Assessment of Worldwide Acute Kidney Injury, Renal Angina and Epidemiology in Critically Ill Children (AWARE): A Prospective Study to Improve Diagnostic Precision
|Rajit K Basu1*, Ahmad Kaddourah1, Tara Terrell1, Theresa Mottes1, Patricia Arnold1, Judd Jacobs2, Jennifer Andringa2, Melissa Armor2, Lauren Hayden2 and Stuart L Goldstein1(on behalf of the Prospective Pediatric AKI Research Group (ppAKI-RG))|
|1Center for Acute Care Nephrology, Cincinnati Children’s Hospital and Medical Center, University of Cincinnati, USA|
|2Division of Biostatistics and Epidemiology, Cincinnati Children’s Hospital and Medical Center, University of Cincinnati, USA|
|Corresponding Author :||Rajit K Basu, M.D.
Center for Acute Care Nephrology
Cincinnati Children’s Hospital and Medical Center
3333 Burnet Avenue, Division of Critical Care
ML 2005, Cincinnati, OH 45229, USA
E-mail: [email protected]
|Received December 31, 2014; Accepted April 15, 2015; Published April 17, 2015|
|Citation: Basu RK, Kaddourah A, Terrell T, Mottes T, Arnold P, et al. (2015) Assessment of Worldwide Acute Kidney Injury, Renal Angina and Epidemiology in Critically Ill Children (AWARE): A Prospective Study to Improve Diagnostic Precision . J Clin Trials 5:222. doi:10.4172/2167-0870.1000222|
|Copyright: © 2015 Basu RK, et al. This is an open-access article distributed under the terms of the Creative Commons Attribution License, which permits unrestricted use, distribution, and reproduction in any medium, provided the original author and source are credited.|
Background: Acute kidney injury (AKI) is associated with poor outcomes in critically ill children. Recent international consensus panels recommend standardized classification systems to improve the precision of AKI diagnosis, but there is a paucity of data to enable this refinement, particularly in pediatric critical care.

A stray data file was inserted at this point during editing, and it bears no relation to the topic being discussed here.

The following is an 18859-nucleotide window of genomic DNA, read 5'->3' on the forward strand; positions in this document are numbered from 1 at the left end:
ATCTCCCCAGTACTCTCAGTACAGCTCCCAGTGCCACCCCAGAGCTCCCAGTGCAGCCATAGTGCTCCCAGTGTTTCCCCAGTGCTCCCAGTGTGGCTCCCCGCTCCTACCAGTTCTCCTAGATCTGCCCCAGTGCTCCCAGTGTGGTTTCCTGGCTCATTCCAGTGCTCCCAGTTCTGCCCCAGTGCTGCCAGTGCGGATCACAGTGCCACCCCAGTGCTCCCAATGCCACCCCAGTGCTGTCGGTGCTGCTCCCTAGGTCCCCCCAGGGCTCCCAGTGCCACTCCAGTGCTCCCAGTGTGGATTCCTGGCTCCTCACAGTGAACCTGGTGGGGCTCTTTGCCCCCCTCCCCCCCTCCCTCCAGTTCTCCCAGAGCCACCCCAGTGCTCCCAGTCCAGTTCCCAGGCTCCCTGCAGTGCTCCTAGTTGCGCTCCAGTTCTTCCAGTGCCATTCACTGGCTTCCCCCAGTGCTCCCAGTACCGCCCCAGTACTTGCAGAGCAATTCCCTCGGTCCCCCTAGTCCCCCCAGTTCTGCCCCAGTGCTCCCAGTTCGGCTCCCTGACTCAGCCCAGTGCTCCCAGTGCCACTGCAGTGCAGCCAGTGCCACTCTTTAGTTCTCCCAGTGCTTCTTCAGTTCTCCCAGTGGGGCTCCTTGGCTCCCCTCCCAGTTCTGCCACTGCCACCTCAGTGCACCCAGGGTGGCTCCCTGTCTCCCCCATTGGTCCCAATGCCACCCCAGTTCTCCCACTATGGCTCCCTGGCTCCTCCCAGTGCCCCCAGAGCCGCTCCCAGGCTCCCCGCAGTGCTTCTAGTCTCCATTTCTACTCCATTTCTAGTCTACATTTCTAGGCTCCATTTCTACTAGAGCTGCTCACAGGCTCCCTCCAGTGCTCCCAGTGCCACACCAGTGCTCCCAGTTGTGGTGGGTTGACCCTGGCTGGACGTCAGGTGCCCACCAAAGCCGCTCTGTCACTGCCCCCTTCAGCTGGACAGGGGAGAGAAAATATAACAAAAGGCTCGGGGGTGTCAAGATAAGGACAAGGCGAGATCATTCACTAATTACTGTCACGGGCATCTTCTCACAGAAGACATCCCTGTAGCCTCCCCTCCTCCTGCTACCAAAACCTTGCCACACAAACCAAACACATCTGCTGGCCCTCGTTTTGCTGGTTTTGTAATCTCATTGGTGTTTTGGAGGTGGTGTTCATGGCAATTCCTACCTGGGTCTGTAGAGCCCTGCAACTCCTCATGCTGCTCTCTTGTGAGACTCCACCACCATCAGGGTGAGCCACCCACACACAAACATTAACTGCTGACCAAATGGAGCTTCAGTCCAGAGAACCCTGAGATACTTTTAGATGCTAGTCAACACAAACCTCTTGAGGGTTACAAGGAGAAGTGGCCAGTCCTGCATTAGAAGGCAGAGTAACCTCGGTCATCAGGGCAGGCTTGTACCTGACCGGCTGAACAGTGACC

Methods/Design: This is a prospective observational study. We anticipate collecting data from more than 5500 critically ill children admitted to 32 pediatric intensive care units (PICUs) across the world, during the calendar year of 2014. Data will be collected continuously for three months at each center on all children older than 90 days and younger than 25 years admitted to the ICU. Demographic, resuscitative, and daily physiological and lab data will be captured at individual centers using MediData Rave™, a commercial system designed to manage and report clinical research data. Kidney specific measured variables include changes in serum creatinine and urine output, cumulative fluid overload (%), serum creatinine corrected for fluid balance, and KDIGO AKI stage. Urinary AKI biomarkers to be measured include: urinary neutrophil gelatinase lipocalin (NGAL), kidney injury molecule-1 (KIM-1), liver-type fatty acid binding protein (l-FABP), and interleukin-18 (IL-18). Biomarker combinations will be created from different pairs and triplets of urinary biomarkers. The primary analysis will compare the discrimination of these panels versus changes in creatinine for prediction of severe AKI by Day 7 of ICU admission. Secondary analysis will investigate the prediction of biomarkers for injury ‘time based phenotypes’: duration (>2 days), severity (KDIGO stage, use of renal replacement therapy), reversibility (time to return of serum creatinine to baseline), association with fluid overload > 10%, and disease association (sepsis, hypovolemia, hypoxemia, or nephrotoxic).
Discussion: The Assessment of Worldwide Acute Kidney Injury, Renal Angina and Epidemiology (AWARE) study will be the largest ever prospective study of any disease process in pediatric critical care. Data from AWARE will enable refinement of AKI classification. AWARE creates the largest ever all-cause pediatric AKI data warehouse and biologic sample repository, providing a broad and invaluable resource for critical care nephrologists seeking to study risk factors, prediction, identification, and treatment options for a disease syndrome with high associated morbidity affecting a significant proportion of hospitalized children. Improving the precision of AKI diagnosis using biomarker combinations provides a foundation for targeted, personalized therapy for different injury phenotypes.
Trial registration number: NCT01987921.